Harvard staff and students recover their backyard heritage by systematic scientific means, but people who go ‘privy digging’ in the backyards of historic downtown areas of US towns and cities have been told to stop by David Pollack, of the Kentucky Heritage Council. ‘Privies [cesspits] contain a wealth of information about people’s lifestyles, diets and health, and all that information gets lost when guys go in and churn the stuff up for a hobby’ he said, adding that ‘the contents of privies are best preserved for future generations to study’.

Privy diggers face health risks from tetanus and infectious diseases. Viruses and bacteria can survive for years underground. Legally, many US states forbid the unlicensed excavation of pre-1816 deposits or pre-1939 human remains.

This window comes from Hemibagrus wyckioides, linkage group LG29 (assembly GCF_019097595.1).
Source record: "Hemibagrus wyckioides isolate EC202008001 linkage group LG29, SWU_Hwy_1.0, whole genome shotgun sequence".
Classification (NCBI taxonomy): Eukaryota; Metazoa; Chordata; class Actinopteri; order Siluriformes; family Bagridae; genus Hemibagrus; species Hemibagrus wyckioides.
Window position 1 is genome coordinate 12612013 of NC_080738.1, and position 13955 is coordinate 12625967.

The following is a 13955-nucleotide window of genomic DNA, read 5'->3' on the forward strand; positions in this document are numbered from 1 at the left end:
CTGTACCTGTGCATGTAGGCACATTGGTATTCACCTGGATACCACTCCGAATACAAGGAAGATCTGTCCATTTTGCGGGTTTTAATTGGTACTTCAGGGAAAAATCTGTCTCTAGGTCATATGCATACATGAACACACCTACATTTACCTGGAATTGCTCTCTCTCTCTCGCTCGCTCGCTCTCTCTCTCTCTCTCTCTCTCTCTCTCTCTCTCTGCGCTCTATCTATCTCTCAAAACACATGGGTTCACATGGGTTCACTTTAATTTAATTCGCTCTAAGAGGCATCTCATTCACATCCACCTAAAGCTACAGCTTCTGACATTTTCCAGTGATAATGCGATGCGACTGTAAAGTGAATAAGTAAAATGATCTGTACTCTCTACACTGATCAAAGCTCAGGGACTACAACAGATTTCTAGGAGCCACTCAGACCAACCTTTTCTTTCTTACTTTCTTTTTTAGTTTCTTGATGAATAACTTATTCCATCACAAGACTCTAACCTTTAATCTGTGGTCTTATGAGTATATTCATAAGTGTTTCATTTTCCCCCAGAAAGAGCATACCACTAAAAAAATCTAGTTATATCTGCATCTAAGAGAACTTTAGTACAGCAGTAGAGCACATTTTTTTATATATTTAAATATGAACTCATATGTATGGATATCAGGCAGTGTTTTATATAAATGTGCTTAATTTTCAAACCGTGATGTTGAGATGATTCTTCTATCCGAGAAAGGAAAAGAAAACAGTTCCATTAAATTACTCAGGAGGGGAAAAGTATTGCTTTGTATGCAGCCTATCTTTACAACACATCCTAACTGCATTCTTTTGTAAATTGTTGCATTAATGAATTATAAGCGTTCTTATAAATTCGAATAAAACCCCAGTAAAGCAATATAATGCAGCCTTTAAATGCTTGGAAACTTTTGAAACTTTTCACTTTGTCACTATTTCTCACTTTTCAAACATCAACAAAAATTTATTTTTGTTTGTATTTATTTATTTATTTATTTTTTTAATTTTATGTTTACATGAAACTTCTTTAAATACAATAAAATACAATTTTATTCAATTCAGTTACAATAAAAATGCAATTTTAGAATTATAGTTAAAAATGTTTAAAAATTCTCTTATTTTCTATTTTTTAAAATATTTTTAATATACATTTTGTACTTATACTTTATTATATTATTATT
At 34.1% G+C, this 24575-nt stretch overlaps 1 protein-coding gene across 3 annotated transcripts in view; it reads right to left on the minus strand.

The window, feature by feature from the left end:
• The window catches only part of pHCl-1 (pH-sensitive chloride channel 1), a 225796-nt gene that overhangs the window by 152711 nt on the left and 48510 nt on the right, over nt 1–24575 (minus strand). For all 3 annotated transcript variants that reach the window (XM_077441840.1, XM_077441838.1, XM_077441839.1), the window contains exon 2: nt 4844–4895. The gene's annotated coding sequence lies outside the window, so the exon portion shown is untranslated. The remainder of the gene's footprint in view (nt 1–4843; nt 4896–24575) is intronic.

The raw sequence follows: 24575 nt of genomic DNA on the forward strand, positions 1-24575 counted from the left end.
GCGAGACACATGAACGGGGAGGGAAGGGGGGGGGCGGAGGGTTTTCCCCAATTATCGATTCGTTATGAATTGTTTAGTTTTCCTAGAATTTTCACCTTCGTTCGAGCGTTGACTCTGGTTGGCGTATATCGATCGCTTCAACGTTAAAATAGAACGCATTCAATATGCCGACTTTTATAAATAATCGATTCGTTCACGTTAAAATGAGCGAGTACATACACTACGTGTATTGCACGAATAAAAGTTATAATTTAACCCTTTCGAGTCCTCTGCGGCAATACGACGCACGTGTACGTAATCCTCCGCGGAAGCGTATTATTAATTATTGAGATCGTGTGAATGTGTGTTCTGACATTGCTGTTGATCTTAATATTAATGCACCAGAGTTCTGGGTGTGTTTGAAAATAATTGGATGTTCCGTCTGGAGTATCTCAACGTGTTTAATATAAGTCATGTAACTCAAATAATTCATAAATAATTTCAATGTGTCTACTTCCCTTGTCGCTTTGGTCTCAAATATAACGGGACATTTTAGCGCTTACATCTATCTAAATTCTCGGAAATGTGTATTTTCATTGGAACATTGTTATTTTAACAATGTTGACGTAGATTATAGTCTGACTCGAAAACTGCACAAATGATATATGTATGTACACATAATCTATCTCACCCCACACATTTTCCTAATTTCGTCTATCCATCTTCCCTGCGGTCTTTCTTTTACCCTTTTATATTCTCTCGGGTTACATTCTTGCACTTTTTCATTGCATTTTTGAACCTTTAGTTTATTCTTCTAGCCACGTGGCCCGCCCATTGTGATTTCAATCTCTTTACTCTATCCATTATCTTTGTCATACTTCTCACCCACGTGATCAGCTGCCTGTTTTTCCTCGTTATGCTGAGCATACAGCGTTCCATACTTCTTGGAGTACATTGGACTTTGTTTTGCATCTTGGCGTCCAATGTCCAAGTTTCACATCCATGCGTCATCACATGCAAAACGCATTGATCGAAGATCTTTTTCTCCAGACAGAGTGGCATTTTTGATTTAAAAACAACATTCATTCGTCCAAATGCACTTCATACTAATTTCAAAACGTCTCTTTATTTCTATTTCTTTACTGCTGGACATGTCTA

Meanwhile, staff of the US National Parks Service have also reported a worrying rise in artefact looting from parks across the USA, with the number of violations rising from 266 incidents in 2001 to 759 in 2005 (the most recently available figures).These probably represent fewer than 25 per cent of the actual number of thefts, say Parks Service staff, who use the internet to help track looted items. The most coveted artefacts, including Native American pottery and garments, can fetch hundreds of thousands of dollars when sold to collectors in Europe and Asia.


This article is an extract from the full article published in World Archaeology Issue 28. Click here to subscribe

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